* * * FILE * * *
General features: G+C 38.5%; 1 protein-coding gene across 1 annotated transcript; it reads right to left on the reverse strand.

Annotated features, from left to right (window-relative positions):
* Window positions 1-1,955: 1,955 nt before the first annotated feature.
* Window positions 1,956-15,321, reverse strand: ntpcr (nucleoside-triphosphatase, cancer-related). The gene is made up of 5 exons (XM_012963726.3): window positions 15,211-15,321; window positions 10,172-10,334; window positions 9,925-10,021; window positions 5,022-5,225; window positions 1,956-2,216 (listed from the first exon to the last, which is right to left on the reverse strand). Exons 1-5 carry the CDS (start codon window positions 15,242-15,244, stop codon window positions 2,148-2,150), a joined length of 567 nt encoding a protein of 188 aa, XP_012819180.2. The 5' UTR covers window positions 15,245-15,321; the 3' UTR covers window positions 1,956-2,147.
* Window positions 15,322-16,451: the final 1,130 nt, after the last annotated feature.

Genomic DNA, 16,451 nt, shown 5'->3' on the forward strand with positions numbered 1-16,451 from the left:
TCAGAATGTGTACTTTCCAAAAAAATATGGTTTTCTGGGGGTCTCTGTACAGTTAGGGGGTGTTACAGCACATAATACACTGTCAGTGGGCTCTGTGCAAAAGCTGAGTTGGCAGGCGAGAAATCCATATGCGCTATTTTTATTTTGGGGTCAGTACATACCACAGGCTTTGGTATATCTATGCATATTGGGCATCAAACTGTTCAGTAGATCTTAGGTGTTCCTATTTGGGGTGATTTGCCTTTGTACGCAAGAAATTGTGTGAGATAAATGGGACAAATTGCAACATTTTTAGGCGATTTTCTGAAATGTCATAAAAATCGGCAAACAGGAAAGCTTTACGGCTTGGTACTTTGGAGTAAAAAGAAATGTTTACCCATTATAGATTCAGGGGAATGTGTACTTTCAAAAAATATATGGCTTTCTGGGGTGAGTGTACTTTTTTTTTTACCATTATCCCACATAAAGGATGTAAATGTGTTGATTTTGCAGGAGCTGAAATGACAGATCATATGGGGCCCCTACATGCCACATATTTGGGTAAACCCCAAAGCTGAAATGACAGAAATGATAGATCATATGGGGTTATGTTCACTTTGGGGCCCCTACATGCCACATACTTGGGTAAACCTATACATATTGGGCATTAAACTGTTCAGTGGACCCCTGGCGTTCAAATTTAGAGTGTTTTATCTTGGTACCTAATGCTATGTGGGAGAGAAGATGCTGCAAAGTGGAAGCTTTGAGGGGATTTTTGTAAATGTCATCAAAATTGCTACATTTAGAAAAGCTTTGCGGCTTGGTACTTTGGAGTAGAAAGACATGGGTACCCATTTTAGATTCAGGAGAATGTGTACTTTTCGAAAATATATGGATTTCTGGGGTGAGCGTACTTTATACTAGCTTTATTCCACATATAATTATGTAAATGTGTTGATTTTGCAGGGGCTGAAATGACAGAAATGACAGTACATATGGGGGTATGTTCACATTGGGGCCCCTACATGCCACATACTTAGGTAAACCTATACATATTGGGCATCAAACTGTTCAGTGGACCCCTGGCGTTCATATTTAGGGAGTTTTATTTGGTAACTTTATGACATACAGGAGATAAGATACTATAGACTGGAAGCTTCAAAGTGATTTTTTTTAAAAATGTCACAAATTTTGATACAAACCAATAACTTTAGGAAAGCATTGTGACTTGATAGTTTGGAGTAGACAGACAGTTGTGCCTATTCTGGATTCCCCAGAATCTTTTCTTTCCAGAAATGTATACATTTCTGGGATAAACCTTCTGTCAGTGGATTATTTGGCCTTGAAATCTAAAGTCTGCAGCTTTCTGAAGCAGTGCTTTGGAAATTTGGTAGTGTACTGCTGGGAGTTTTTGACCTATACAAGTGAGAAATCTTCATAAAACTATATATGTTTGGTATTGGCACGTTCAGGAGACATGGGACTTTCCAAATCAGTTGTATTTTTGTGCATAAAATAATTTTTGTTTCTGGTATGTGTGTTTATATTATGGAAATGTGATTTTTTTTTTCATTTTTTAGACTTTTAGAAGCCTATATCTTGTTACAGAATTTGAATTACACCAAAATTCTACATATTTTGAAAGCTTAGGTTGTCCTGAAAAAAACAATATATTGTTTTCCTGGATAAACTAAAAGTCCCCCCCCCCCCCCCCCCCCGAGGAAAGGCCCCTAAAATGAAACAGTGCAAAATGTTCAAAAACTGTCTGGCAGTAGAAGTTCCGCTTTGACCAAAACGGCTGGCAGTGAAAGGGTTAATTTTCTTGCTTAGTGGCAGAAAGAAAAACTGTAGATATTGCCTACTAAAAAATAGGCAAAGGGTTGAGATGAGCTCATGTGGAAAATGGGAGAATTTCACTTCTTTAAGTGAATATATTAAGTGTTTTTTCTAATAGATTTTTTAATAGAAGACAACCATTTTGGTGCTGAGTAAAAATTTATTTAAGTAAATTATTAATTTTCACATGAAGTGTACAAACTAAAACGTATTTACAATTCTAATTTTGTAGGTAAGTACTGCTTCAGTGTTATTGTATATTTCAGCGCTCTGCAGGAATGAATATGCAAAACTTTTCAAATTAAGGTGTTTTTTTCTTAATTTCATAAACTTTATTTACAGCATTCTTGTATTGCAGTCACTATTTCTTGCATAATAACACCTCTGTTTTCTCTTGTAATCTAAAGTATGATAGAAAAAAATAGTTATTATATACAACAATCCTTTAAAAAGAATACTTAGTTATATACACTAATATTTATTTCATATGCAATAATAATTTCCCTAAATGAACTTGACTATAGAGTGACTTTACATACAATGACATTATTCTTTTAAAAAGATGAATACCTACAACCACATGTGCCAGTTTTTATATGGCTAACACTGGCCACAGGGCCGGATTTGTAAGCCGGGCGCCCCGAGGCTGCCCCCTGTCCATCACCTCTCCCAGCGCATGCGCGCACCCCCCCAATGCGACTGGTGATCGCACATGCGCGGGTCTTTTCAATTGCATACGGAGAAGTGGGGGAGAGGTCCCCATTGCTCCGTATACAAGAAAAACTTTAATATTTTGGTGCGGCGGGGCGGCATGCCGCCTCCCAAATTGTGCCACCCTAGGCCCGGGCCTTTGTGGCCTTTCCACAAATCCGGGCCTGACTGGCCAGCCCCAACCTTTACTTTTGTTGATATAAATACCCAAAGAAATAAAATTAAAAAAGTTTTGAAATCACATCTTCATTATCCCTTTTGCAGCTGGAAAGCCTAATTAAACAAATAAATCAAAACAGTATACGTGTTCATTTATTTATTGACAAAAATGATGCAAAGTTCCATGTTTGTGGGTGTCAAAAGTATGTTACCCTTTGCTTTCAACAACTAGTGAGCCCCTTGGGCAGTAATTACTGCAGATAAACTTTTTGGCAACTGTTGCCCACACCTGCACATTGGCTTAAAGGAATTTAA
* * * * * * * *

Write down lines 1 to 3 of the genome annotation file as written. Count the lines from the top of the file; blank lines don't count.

General features: G+C 38.5%; 1 protein-coding gene across 1 annotated transcript; it reads right to left on the reverse strand.

Annotated features, from left to right (window-relative positions):
* Window positions 1-1,955: 1,955 nt before the first annotated feature.